Although the author offers an interesting approach toward making decisions, his continuing use of the same stories over and over again to illustrate his points drove me bonkers. Gladwell could (and should) have written the entire message in half the pages. He still would not have convinced me that his premise was correct, but at least I wouldn't have been bored. After reading The Tipping Point and Outliers, this book was a disappointment in both content and writing style.
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on July 20, 2009
Perhaps I was expecting too much after the rave reviews but I was left hoping to have had a better conclusion or wrap-up to all the interesting information that Gladwell presented.

That said, I would recommend it as an intereting read which provides you with why you should listen to your instinct. Gladwell does well to provide anecdotal evidence of how you may be better off making a decision based on your initial instinctive reaction rather than having volumes of data on which to base your decision.

It has to do with our learned experiences over the course of our lives. The information is stored in our brain and when the need arises, we subconsciously draw on that information to help us immediately assess our situation and thereby decide a course of action- within milliseconds. In fact, such millisecond decisions or assessments prove to be more accurate than basing decisions on detailed scientific data. It has to do with our brain's ability to pick up on minute differences in facial expressions or physical features - the curl of a lip, the angle of a frown line, a person's stance or even a professional's ability to sense that a sculpture is a fake despite scientific evidence to the contrary.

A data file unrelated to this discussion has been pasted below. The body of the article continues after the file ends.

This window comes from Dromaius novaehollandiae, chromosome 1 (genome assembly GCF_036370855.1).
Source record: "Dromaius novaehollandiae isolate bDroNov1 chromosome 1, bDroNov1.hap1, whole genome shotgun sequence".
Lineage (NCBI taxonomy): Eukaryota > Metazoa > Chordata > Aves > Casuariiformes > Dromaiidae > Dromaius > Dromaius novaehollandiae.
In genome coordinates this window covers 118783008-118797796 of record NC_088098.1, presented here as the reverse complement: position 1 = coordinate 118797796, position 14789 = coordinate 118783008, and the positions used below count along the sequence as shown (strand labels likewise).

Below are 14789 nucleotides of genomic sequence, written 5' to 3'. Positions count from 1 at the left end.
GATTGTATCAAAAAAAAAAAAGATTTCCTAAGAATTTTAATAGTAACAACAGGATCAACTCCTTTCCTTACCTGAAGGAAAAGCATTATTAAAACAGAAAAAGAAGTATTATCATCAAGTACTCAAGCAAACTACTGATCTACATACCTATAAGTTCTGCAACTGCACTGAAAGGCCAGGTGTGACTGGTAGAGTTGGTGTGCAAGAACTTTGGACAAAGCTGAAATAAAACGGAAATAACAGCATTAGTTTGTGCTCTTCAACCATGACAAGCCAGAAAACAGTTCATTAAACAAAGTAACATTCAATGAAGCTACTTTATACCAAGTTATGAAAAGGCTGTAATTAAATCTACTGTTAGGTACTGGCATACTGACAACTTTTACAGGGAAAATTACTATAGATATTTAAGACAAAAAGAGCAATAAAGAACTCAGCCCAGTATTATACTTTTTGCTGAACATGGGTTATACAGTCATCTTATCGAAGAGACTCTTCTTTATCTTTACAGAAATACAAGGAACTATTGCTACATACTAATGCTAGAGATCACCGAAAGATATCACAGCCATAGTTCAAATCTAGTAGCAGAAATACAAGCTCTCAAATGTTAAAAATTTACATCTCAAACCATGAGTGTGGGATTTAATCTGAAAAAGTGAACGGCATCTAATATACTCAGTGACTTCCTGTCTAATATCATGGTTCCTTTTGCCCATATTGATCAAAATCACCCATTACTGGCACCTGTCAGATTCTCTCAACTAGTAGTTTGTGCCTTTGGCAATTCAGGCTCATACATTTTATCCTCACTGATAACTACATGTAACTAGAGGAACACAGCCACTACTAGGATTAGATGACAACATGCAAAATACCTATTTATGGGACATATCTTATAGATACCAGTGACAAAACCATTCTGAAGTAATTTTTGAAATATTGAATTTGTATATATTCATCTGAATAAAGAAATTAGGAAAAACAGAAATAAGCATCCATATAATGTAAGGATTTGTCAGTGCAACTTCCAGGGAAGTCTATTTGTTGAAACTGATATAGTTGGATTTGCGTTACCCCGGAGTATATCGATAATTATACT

Thus the title of the book "Blink"

In keeping with the title, I think Gladwell could have condensed the material he presented, particularly with the discussion about the various parts of the brain which store various types of information. A diagram would have helped.

Nonetheless, it's worth buying the book because it provides very interesting perspectives on the biases we have embedded in our minds and how these underlying biases influence the decisions we make in our daily lives.

I learned a lot from this book.
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on April 26, 2009
This was a facinating read. This book was a required read for one of my upcoming yoga teacher trainning courses... I must admit that I wondered why at first.....Now I know. It's a must read for everyone. It just makes you think and as the author says "without thinking". Decission making, problem solving...etc..etc..etc...simple and yet so powerful.
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on January 16, 2009
This book says that sometimes people make good decisions, sometimes bad upon first impression. It gives examples. Little attempt is made to show us how to make the good decisions instead of the bad ones. It says that sometimes deliberate choices, sometimes spontaneous choices are better. In other words, it's common sense. I found the subtitle to be misleading. I was expecting more of an explanation exactly just how to use that "power of thinking without thinking".